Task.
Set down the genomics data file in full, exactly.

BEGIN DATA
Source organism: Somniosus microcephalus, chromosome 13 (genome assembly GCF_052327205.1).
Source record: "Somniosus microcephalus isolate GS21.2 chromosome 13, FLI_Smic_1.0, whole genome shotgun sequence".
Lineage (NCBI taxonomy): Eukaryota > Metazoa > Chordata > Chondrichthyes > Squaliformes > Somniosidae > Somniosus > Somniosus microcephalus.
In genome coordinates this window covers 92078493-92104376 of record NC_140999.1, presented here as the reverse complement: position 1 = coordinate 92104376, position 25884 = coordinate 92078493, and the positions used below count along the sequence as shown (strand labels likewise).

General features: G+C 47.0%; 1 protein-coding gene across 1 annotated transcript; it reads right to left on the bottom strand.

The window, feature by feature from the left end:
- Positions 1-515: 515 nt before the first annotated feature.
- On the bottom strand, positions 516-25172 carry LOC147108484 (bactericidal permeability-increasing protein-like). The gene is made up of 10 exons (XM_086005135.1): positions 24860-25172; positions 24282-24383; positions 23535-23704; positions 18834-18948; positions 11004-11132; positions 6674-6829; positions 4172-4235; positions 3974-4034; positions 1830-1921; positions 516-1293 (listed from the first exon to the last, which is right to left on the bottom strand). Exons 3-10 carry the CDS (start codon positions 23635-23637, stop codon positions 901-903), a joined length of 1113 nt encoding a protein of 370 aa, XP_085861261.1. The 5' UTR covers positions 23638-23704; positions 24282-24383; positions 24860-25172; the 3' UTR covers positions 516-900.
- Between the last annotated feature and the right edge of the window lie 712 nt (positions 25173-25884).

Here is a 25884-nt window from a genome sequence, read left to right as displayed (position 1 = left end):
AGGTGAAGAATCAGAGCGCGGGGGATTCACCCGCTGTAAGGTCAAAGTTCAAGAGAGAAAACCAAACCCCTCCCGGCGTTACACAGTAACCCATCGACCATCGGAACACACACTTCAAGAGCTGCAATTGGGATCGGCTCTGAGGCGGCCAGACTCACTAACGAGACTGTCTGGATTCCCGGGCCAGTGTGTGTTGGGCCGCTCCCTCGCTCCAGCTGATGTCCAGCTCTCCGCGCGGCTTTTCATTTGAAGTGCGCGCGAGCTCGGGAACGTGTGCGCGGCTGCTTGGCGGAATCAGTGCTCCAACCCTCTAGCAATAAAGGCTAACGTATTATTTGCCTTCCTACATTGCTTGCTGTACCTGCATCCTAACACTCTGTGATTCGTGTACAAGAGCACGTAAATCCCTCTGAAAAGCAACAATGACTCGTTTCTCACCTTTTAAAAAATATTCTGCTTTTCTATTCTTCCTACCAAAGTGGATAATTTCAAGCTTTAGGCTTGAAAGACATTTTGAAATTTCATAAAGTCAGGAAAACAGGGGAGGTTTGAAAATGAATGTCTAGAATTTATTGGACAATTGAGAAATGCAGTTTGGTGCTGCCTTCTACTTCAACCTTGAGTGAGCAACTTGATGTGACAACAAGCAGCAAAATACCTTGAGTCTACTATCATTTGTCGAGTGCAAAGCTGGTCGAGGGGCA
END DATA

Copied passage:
Source organism: Somniosus microcephalus, chromosome 13 (genome assembly GCF_052327205.1).
Source record: "Somniosus microcephalus isolate GS21.2 chromosome 13, FLI_Smic_1.0, whole genome shotgun sequence".
Lineage (NCBI taxonomy): Eukaryota > Metazoa > Chordata > Chondrichthyes > Squaliformes > Somniosidae > Somniosus > Somniosus microcephalus.
In genome coordinates this window covers 92078493-92104376 of record NC_140999.1, presented here as the reverse complement: position 1 = coordinate 92104376, position 25884 = coordinate 92078493, and the positions used below count along the sequence as shown (strand labels likewise).

General features: G+C 47.0%; 1 protein-coding gene across 1 annotated transcript; it reads right to left on the bottom strand.

The window, feature by feature from the left end:
- Positions 1-515: 515 nt before the first annotated feature.
- On the bottom strand, positions 516-25172 carry LOC147108484 (bactericidal permeability-increasing protein-like). The gene is made up of 10 exons (XM_086005135.1): positions 24860-25172; positions 24282-24383; positions 23535-23704; positions 18834-18948; positions 11004-11132; positions 6674-6829; positions 4172-4235; positions 3974-4034; positions 1830-1921; positions 516-1293 (listed from the first exon to the last, which is right to left on the bottom strand). Exons 3-10 carry the CDS (start codon positions 23635-23637, stop codon positions 901-903), a joined length of 1113 nt encoding a protein of 370 aa, XP_085861261.1. The 5' UTR covers positions 23638-23704; positions 24282-24383; positions 24860-25172; the 3' UTR covers positions 516-900.
- Between the last annotated feature and the right edge of the window lie 712 nt (positions 25173-25884).

Here is a 25884-nt window from a genome sequence, read left to right as displayed (position 1 = left end):
AGGTGAAGAATCAGAGCGCGGGGGATTCACCCGCTGTAAGGTCAAAGTTCAAGAGAGAAAACCAAACCCCTCCCGGCGTTACACAGTAACCCATCGACCATCGGAACACACACTTCAAGAGCTGCAATTGGGATCGGCTCTGAGGCGGCCAGACTCACTAACGAGACTGTCTGGATTCCCGGGCCAGTGTGTGTTGGGCCGCTCCCTCGCTCCAGCTGATGTCCAGCTCTCCGCGCGGCTTTTCATTTGAAGTGCGCGCGAGCTCGGGAACGTGTGCGCGGCTGCTTGGCGGAATCAGTGCTCCAACCCTCTAGCAATAAAGGCTAACGTATTATTTGCCTTCCTACATTGCTTGCTGTACCTGCATCCTAACACTCTGTGATTCGTGTACAAGAGCACGTAAATCCCTCTGAAAAGCAACAATGACTCGTTTCTCACCTTTTAAAAAATATTCTGCTTTTCTATTCTTCCTACCAAAGTGGATAATTTCAAGCTTTAGGCTTGAAAGACATTTTGAAATTTCATAAAGTCAGGAAAACAGGGGAGGTTTGAAAATGAATGTCTAGAATTTATTGGACAATTGAGAAATGCAGTTTGGTGCTGCCTTCTACTTCAACCTTGAGTGAGCAACTTGATGTGACAACAAGCAGCAAAATACCTTGAGTCTACTATCATTTGTCGAGTGCAAAGCTGGTCGAGGGGCA